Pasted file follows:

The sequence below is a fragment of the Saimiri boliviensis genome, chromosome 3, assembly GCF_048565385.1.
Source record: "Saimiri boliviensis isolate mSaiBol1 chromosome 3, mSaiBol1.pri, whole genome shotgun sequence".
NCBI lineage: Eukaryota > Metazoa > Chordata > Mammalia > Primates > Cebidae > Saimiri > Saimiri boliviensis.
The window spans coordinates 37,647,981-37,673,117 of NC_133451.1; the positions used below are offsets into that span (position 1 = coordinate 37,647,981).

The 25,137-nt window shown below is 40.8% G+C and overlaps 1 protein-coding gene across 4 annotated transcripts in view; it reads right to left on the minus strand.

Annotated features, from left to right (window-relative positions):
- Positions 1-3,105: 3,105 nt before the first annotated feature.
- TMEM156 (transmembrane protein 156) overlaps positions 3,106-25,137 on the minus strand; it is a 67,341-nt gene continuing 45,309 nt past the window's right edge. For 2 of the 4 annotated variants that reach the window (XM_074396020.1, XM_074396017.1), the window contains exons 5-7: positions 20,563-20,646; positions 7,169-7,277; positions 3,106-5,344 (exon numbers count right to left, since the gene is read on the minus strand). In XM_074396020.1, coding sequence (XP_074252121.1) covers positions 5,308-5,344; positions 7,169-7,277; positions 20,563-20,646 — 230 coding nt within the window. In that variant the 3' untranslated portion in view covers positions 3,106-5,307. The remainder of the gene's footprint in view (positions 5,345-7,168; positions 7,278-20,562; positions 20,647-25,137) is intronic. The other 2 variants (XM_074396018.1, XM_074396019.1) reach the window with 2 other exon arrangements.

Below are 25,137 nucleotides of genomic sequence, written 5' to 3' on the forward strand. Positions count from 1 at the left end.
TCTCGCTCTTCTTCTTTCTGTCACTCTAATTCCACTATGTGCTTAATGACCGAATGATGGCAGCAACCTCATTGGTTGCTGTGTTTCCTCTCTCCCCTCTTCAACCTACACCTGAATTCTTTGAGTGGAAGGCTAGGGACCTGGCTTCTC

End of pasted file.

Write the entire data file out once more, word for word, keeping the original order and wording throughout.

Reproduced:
The sequence below is a fragment of the Saimiri boliviensis genome, chromosome 3, assembly GCF_048565385.1.
Source record: "Saimiri boliviensis isolate mSaiBol1 chromosome 3, mSaiBol1.pri, whole genome shotgun sequence".
NCBI lineage: Eukaryota > Metazoa > Chordata > Mammalia > Primates > Cebidae > Saimiri > Saimiri boliviensis.
The window spans coordinates 37,647,981-37,673,117 of NC_133451.1; the positions used below are offsets into that span (position 1 = coordinate 37,647,981).

The 25,137-nt window shown below is 40.8% G+C and overlaps 1 protein-coding gene across 4 annotated transcripts in view; it reads right to left on the minus strand.

Annotated features, from left to right (window-relative positions):
- Positions 1-3,105: 3,105 nt before the first annotated feature.
- TMEM156 (transmembrane protein 156) overlaps positions 3,106-25,137 on the minus strand; it is a 67,341-nt gene continuing 45,309 nt past the window's right edge. For 2 of the 4 annotated variants that reach the window (XM_074396020.1, XM_074396017.1), the window contains exons 5-7: positions 20,563-20,646; positions 7,169-7,277; positions 3,106-5,344 (exon numbers count right to left, since the gene is read on the minus strand). In XM_074396020.1, coding sequence (XP_074252121.1) covers positions 5,308-5,344; positions 7,169-7,277; positions 20,563-20,646 — 230 coding nt within the window. In that variant the 3' untranslated portion in view covers positions 3,106-5,307. The remainder of the gene's footprint in view (positions 5,345-7,168; positions 7,278-20,562; positions 20,647-25,137) is intronic. The other 2 variants (XM_074396018.1, XM_074396019.1) reach the window with 2 other exon arrangements.

Below are 25,137 nucleotides of genomic sequence, written 5' to 3' on the forward strand. Positions count from 1 at the left end.
TCTCGCTCTTCTTCTTTCTGTCACTCTAATTCCACTATGTGCTTAATGACCGAATGATGGCAGCAACCTCATTGGTTGCTGTGTTTCCTCTCTCCCCTCTTCAACCTACACCTGAATTCTTTGAGTGGAAGGCTAGGGACCTGGCTTCTC